The Californication of Mexican cuisine has been a mixed bag. In trading fat for flavor and authenticity for familiarity, gutsy food tends to lose its soul — and its soulful satisfaction — as it chugs upscale. Cashing in on designer margaritas and splashy-looking plates can work in some markets (witness the flashy, celebrity-driven fall openings of Maria Maria and Coa in Contra Costa County), but urban diners aren't so easily seduced.
After decades of selling fatty burritos, Victor Hugo Juarez detected a changing attitude in his customers, how they hungered for something more healthful and authentic. “Finally I noticed that people were ready for something different,” he said. So in September he opened Chilango, turning his 20-year-old Azteca Taqueria into a homage to antojitos, or “little whims.” Here you'll find the kind of hand-to-mouth food you might stumble on in a stall in Mexico City: tacos campechano, a jumble of chorizo and skirt steak; or tacos de suadero, made with beef brisket. On the weekends, there's birria, a famous hangover remedy made at Chilango with Niman Ranch Kobe-style beef rather than the traditional goat. You might need a bowl after a trip to Mexico DF in the Embarcadero, the bar-restaurant where Juarez and his chef, Roberto Aguiar Cruz, were partners. Cruz got his start a decade ago washing dishes at Oakland's Fonda, famous for Mexican-style tapas. Working under chef David Rosales, Cruz was soon running the show.
Pressed between Aardvark Books and the Twilight Zone (a smoke shop), Chilango is alluring. The facade has the solid aspect of a Chicago Chop House but with a trace of the exotic, more like a Mayan temple.
Cruz has weaved together a stunning and sustainable menu (beef is grass-fed, poultry is free-range, pork is Niman Ranch). The masa dough is organic and spiked with cactus, giving the tortillas — which are cooked to order — a distinctive chew. Chips are gnarly, dark, and greaseless — a great foil for the chunky guacamole ($7 lunch, $8 dinner). Some of the 30 items on offer are enough for a meal, but it's a good bet to order two: one sublime, one sexy.
The pambazo ($6 lunch, $8 dinner) a fluffy, guajillo-sauced bun smothered with black beans and chorizo, had all the carnal satisfaction of a chili cheese dog. Another “drowned sandwich,” the torta ahogado ($10 dinner), combined avocado with carnitas.
Ceviche de pescado ($10/$12) demonstrated Cruz' facility for finesse: stunningly bright bits of orange, avocado, and serrano blended with cubes of four-minute-marinated mahimahi for a dish to linger over (I've tried the ceviches at the formerly mentioned Contra Costa restaurants, and was disenchanted by my second bite).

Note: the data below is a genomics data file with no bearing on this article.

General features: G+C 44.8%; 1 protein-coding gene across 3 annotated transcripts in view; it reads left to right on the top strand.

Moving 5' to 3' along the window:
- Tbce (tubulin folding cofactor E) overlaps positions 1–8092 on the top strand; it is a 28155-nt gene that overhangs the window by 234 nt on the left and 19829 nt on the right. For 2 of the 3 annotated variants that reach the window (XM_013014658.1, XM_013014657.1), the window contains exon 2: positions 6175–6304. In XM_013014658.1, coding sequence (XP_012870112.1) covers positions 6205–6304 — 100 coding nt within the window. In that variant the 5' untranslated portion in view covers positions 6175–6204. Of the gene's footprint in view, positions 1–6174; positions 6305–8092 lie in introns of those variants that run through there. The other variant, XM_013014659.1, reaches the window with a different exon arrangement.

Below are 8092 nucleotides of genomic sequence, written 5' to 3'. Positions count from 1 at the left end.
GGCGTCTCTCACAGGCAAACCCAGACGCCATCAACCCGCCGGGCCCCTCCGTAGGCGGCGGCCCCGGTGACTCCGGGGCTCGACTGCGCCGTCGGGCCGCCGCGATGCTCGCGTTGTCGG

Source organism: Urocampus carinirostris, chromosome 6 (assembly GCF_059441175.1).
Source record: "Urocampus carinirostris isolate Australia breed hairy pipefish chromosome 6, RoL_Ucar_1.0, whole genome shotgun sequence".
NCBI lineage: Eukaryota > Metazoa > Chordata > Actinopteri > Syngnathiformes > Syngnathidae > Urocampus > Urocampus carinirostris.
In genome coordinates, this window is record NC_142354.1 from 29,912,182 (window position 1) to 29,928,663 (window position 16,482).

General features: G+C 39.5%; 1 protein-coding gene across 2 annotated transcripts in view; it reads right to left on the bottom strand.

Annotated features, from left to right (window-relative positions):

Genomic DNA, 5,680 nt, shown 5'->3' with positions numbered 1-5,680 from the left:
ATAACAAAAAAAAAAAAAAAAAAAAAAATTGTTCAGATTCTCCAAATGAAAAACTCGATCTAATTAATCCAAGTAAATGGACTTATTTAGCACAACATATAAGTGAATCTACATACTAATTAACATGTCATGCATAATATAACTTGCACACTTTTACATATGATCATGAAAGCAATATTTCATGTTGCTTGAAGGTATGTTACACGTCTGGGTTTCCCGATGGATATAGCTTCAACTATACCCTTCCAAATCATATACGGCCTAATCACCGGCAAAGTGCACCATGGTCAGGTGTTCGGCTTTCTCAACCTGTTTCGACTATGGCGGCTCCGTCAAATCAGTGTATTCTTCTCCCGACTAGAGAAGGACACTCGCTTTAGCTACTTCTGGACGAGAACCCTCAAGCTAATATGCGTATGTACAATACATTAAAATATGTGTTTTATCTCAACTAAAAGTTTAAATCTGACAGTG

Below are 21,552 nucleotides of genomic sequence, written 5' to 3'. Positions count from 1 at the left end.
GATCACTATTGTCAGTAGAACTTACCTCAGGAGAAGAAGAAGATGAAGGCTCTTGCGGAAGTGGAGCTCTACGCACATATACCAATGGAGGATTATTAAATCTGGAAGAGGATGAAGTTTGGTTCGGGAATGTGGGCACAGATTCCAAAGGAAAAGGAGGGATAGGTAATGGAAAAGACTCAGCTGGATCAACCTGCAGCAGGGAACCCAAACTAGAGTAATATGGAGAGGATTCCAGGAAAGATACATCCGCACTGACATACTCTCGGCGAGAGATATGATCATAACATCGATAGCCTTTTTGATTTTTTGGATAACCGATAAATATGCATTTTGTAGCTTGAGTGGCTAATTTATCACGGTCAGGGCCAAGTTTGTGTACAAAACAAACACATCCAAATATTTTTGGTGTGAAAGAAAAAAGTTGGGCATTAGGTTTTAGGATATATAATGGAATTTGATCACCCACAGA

Cruz' soups are made with clean, brown poultry stock. His pozole ($8/$10) is chock-full of nutty hominy and tender shredded meat, a meal in itself, while his sopa de tortilla, made with the same rich broth, is light, almost refreshing.
The menu stays fairly constant throughout the day, though prices and portions increase at 5 p.m. With 15 terracotta tables and only a few bar stools, Chilango fills up quickly for dinner. The open kitchen creates a lively, upbeat energy, echoed by 45 black-and-white photos on the wall of the streets of Mexico City taken by a cousin of Juarez'. A handful of wines, primarily soft reds offered by the bottle at retail prices, are produced by Latin winemakers from the Bay Area. They pair well with Cruz' street-smart food, including the flautas ($9/$12), stuffed crunchy cigars of shredded duck served on a delicate fresh tomato sauce under a flurry of Parmesan-like Cotija cheese. With a glass of Bodegas Aguirre Tempranillo ($9 glass, $27 bottle), from the Livermore Valley, it's a bit like eating rustic Italian.
The mild but complex dried chile sauce that soaks into flabby tortillas for Cruz's fresh cheese enchiladas ($7/$11) has a depth of flavor that goes on and on, calling more for wine than beer ($3-$4). The aguas frescas ($3) are definitely worth considering. The tamarind and hibiscus both had a food-friendly jolt of fruity acid.
Tacos run about $3 each (two per plate at lunch, three at dinner), and include options of filet mignon and pork maw. If you're with a crowd, consider ordering carnitas by the pound ($22) — it comes with guacamole, onions, and a pile of mini tortillas.
The servers on my visits demonstrated a kind of fierce pride in Chilango and in Cruz' food. One waitress felt compelled to justify the prices to us, though we made no complaint. “You have to pay for good food,” she said. Another waiter eyed me suspiciously, asking where I lived, when I ordered some enchiladas to go. He was worried they wouldn't hold up over the drive.
I was pleasantly surprised by the checks, even though I had splurged on rather expensive desserts at lunch and dinner. Only half the sweets listed on the menu were available, but they were all excellent. An oversized flan ($8) arrived just set, both creamy and light, with deeply colored caramel. The pastel de tres leches ($8) was as rich as it could be, with a few strawberries to cut the milk fat.
In stressing flavor over flash, Cruz and Juarez have taken Mexican food to the next level without stripping it of its soul. They've given street food dining-room respectability, putting it on modern china, but without gussying up the food itself.
“Chilango” refers to the rural immigrants who made Mexico City feel like home by re-creating the food they loved. Now, with dishes such as Quesadillas Mexico City ($7/$11) — light and flavorful empanadas stuffed with spinach and poblanos and easily eaten by hand — we can all feel connected to their ancient culture.